Moore has the ability to take factual events and weave them into fictional fancy, in a most believable way. This book is written in the present tense, bringing the reader right up to and through the tsunami of 2004. I believe it is his attention to detail that gives his writing the believable immediacy, which in turn keeps you turning pages. And turn pages you will. This is another of those books that will hold your attention right to the last page. An excellent read.

Mott's CD Reviews: The Rolling Stones - A Bigger Bang

mott the dog

5 Stars *****

The Rolling Stones come back with ‘A Bigger Bang’ (2005) and a new world tour taking them right the way through to the summer of 2006. Who would have thought that when the band were formed in 1962, that forty three years later they would be still going and even more incredibly the biggest grossing rock ‘n’ roll band in the world? The Stones hold the record for the top 2 most attended North American tours of all time.

It’s been a long, sometimes arduous, but mostly magical journey. Including many internal fights, mostly between the self titled Glimmer twins Jagger and Richards, although sometimes involving the others. The dapper Charlie Watts was once summoned from his bed as Mick Jagger wanted his drummer at one of New York’s prestigious parties. Charlie got dressed, arrived at the party, decked Jagger with one punch and informed him that Jagger himself was purely the singer in Watt’s band.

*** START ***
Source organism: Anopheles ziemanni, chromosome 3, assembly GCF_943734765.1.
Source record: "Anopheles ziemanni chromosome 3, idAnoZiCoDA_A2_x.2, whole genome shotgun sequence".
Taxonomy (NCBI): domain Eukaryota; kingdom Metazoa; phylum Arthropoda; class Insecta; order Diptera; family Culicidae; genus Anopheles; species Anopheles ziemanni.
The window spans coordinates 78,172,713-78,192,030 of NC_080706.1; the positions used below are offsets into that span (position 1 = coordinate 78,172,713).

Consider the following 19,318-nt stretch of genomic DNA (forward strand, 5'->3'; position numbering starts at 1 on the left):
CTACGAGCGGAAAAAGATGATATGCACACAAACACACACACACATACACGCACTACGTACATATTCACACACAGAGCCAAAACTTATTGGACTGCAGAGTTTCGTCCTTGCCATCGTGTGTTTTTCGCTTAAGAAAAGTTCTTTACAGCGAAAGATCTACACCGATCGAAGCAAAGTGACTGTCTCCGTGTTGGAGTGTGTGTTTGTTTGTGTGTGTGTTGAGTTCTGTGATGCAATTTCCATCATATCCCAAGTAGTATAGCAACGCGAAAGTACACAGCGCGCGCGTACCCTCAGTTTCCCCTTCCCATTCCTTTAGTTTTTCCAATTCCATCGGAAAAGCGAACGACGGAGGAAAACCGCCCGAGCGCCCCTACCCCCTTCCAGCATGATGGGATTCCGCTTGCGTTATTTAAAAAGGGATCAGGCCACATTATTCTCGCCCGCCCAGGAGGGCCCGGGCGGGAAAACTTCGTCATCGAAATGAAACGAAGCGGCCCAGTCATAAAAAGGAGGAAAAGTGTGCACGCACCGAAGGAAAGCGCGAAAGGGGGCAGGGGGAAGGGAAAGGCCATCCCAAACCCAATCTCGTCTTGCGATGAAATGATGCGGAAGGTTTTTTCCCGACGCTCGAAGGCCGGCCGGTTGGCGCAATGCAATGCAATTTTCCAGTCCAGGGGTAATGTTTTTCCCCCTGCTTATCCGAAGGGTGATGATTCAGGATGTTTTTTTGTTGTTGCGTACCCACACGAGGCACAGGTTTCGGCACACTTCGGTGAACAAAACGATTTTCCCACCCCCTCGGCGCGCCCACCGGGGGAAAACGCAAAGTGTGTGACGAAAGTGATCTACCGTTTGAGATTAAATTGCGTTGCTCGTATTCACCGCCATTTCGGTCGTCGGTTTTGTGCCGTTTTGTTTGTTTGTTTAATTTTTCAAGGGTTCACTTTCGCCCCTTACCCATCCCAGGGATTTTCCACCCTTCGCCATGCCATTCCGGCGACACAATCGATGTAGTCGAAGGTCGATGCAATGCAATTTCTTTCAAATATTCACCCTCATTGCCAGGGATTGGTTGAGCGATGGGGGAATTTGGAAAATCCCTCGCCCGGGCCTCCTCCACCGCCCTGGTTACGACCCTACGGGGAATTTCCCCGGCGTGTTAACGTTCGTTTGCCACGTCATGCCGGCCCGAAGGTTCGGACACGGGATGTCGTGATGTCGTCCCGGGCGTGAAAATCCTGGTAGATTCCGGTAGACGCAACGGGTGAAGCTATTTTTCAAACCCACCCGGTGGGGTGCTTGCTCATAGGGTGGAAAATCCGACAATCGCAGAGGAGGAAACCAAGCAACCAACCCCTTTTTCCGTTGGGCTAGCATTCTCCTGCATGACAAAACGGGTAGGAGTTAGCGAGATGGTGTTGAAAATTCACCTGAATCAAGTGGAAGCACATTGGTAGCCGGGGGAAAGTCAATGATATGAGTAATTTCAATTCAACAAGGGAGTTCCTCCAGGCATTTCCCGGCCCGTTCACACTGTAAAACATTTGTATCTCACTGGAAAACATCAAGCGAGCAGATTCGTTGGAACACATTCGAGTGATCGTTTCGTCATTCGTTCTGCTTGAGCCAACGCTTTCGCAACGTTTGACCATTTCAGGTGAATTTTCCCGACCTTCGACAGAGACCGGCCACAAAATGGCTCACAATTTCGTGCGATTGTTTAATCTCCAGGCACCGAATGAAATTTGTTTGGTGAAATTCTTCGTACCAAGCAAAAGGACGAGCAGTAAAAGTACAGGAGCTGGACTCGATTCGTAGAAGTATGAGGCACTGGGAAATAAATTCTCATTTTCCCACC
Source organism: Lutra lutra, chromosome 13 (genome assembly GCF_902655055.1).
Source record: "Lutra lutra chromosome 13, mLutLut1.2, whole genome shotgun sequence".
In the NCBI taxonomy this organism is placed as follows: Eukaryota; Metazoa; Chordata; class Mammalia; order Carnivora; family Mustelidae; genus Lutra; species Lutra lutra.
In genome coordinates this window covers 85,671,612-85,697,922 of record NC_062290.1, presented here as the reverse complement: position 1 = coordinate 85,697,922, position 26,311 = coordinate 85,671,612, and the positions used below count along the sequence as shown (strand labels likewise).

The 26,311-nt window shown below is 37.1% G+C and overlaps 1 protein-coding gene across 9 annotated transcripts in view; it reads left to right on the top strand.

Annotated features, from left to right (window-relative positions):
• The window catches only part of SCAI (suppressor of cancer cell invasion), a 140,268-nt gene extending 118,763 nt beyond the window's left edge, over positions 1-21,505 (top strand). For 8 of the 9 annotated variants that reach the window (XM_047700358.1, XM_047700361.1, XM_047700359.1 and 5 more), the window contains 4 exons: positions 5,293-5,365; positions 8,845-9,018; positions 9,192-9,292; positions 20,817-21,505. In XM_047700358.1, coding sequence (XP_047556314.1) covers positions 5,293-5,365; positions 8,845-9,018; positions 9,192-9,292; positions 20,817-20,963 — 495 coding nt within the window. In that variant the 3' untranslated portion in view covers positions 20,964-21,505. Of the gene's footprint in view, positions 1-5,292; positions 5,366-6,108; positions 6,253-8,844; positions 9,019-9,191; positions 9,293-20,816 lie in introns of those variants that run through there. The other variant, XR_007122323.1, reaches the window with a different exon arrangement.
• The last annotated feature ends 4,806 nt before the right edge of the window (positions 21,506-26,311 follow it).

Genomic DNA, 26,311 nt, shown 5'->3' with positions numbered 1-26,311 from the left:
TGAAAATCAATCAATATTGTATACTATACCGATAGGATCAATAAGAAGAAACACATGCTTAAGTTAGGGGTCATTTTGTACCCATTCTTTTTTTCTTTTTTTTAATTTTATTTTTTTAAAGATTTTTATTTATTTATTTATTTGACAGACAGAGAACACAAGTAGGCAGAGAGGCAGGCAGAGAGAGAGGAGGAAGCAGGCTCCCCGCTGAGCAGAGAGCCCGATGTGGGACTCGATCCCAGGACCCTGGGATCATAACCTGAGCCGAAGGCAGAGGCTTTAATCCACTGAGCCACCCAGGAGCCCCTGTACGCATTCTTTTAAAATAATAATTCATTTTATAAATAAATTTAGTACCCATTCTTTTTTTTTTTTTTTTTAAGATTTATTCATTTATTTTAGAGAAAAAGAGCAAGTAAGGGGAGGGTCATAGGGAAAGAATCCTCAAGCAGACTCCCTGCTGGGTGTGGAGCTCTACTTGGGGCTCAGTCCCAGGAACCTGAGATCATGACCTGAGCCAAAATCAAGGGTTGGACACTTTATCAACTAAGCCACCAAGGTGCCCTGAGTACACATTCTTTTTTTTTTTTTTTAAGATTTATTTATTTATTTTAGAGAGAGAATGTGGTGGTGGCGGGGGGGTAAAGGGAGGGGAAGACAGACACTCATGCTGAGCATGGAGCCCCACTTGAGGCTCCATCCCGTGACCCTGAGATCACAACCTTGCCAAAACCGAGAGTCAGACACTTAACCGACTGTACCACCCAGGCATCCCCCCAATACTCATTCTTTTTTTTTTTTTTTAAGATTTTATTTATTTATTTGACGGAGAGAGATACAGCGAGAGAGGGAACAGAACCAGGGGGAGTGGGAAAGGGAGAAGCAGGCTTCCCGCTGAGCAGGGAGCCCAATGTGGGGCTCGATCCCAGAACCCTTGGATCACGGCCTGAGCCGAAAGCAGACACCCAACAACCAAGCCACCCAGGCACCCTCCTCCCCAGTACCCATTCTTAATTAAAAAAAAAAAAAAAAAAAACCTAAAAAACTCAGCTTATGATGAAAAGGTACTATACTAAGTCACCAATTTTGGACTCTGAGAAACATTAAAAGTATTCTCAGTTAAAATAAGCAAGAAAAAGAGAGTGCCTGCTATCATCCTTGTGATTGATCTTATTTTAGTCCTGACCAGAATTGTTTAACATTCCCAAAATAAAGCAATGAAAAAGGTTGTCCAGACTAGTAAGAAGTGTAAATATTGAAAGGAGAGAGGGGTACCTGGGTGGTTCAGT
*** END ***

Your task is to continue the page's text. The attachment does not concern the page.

Founder member Brian Jones was fired from the band, and then mysteriously found drowned in his own swimming pool soon afterwards; marriages and divorces have been commonplace, except for the long lasting marriage of Mr and Mrs Watts. Original keyboard player Ian Stewart met an untimely early death. Charlie Watts has recently recovered from throat cancer. As well as to many runs in with the law to mention.

Mick Taylor replaced Brian Jones on lead guitar but after five years just faded away, to be replaced in turn by Ronnie Wood who, after over thirty years in the ranks, is still looked upon as the new boy. The bass player retired.

When the band hits the road these days, there are over thirty active musicians on stage, with a support crew of hundreds. All the world tours are sold out, and all albums go straight to number one, and are certified platinum, although all efforts at solo albums have met with disastrous commercial results. To cap it all, to the world’s disbelieve, particularly that of Keith Richards, the singer in the band is now officially known as Sir Michael Jagger.